Your definition is no fun at all. It requires people to make nuanced judgements about ethics.

With my method, you can just make declarations: cult, not cult, cult, etc.

What if your founder dies, and comes back? What if the founder never dies? I think you should make it about 150 years after the founder is born. Of course, people are living longer now, so, just to be on the safe side, how about 100 years after the founder would be eligible for social security.

I may be biased, but there is nothing on earth funnier to me than pleadings filed by crazies.

Unless it's the claim that this wine will turn into the blood of Christ if sanctified. All religions are psychotic, beginning with the solipsistic belief that we don't die.

What is objectionable about Scientology is the intimidation of critics. Do they actually use the word fatwa in Scientology?

And, off topic:
It has been kindly pointed out to me, by Saurabh, that a previous claim I made that the mitochondrial DNA in a cell exceeds the weight of the nuclear DNA is incorrect. Sorry.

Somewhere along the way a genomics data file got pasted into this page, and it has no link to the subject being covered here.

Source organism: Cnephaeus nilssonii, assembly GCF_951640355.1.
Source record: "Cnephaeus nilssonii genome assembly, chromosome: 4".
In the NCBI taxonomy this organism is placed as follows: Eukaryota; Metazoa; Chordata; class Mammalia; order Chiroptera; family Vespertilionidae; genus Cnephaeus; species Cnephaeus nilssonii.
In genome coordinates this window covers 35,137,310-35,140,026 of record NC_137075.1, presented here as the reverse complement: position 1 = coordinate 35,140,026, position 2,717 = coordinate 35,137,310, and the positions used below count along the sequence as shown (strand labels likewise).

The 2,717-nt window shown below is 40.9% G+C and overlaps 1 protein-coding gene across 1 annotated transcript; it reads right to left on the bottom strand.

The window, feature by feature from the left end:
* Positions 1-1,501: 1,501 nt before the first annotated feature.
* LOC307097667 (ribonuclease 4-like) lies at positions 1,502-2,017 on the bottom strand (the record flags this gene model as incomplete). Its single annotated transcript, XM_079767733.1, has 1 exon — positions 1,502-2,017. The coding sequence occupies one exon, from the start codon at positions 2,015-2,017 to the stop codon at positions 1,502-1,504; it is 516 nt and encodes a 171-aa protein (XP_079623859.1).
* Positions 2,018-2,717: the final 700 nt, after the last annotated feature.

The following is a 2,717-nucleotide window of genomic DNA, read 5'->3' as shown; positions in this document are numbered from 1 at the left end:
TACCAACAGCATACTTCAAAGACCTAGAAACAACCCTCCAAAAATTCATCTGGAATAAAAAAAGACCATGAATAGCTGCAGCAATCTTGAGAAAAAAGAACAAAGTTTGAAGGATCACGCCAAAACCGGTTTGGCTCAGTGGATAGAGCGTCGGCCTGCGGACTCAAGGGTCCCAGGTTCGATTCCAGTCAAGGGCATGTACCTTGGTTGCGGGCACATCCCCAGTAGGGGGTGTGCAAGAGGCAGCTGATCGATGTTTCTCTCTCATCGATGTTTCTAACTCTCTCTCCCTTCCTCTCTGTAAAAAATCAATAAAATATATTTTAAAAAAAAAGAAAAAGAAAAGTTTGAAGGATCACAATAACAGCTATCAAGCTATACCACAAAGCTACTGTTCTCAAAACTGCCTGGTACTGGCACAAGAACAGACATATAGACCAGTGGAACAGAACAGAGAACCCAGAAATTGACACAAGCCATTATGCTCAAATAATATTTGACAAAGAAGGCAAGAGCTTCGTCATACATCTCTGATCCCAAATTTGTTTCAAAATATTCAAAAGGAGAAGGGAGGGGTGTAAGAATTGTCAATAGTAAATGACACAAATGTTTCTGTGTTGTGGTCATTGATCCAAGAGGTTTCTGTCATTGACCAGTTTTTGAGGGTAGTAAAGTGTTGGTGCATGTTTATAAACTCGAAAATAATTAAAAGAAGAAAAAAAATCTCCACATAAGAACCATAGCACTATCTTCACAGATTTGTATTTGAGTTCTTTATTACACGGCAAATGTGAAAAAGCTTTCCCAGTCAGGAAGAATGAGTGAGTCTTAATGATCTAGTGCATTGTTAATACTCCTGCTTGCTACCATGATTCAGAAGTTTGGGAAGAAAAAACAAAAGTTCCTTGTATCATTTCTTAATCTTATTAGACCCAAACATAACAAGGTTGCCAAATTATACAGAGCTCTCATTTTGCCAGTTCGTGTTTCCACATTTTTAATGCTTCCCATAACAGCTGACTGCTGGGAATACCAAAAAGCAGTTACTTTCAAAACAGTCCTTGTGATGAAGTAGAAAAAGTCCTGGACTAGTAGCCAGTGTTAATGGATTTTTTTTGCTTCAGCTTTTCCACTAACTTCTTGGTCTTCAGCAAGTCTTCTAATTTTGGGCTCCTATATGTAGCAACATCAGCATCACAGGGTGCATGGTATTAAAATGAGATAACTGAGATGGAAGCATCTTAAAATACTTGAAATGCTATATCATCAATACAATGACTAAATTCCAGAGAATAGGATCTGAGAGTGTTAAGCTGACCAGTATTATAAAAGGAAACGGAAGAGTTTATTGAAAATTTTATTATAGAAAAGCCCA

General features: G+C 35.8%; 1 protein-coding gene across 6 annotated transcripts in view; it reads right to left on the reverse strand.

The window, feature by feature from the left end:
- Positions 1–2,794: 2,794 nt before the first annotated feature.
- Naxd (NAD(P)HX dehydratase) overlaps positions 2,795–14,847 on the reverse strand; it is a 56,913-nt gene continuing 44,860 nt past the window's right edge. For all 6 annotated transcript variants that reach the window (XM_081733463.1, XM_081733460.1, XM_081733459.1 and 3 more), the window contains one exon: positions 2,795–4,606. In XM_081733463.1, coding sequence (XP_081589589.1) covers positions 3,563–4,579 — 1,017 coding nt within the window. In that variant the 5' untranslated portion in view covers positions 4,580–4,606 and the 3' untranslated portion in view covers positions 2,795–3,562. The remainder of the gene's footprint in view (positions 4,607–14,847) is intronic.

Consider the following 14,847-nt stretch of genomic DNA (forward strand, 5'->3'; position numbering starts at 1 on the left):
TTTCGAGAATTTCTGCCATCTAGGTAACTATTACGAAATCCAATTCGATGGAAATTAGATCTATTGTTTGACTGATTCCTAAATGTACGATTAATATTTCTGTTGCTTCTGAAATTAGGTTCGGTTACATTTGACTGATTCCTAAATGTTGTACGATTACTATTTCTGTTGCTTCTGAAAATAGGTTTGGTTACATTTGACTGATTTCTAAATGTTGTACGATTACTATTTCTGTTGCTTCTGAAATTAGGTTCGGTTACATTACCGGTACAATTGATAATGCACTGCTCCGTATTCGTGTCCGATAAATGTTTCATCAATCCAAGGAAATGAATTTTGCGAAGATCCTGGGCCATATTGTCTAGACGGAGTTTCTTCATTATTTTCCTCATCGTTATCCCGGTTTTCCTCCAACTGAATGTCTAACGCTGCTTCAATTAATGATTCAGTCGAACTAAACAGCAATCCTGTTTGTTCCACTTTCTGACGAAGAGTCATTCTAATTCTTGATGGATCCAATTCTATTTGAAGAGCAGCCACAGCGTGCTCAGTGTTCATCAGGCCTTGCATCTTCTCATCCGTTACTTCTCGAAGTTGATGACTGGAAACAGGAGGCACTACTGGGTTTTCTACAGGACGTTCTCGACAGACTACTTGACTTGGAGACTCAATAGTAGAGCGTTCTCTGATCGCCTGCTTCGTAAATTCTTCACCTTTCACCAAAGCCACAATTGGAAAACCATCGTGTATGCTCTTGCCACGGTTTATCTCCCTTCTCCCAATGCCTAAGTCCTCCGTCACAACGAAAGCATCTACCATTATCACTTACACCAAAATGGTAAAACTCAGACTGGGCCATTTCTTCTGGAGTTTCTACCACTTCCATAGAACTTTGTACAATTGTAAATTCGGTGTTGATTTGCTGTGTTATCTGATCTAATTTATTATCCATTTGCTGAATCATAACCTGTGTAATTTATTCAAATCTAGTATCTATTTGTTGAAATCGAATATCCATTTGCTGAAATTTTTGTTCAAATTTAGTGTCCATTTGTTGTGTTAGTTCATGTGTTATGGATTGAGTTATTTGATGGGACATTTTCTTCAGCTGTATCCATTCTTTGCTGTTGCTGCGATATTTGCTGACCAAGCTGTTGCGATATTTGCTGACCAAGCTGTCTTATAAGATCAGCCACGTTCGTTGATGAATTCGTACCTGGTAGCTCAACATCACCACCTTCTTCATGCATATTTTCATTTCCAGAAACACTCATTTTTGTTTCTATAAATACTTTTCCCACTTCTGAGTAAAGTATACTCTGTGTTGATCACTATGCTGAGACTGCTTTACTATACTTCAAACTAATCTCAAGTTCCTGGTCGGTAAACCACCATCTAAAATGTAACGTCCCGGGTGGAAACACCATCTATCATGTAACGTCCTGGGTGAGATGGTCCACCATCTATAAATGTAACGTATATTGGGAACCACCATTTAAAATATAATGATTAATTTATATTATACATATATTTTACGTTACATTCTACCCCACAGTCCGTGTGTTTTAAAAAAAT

Rob-Helpy Chalk,

The Mormons are still a cult. I say 200 years from the date that they finalize their core canonical texts.

Gordo...try to get a Scientologist to shut up about Scientology...believe me, they will talk you thru it. They will talk you thru it and never let go once they think they have chance at converting you, just like any "real religion" does. Once they get their hooks into you they start asking you for money and/or service, preferably both.

You open a whole hornets nest, anyway, with your "real religion" statement. And my two cents is that all "real religions" are about money, not about saving souls. Even religious charities have to be self-sustaining (at least before Bush's Faith-bases Initiative CRAP that I, an atheist, am paying for) in addition to being open to corruption.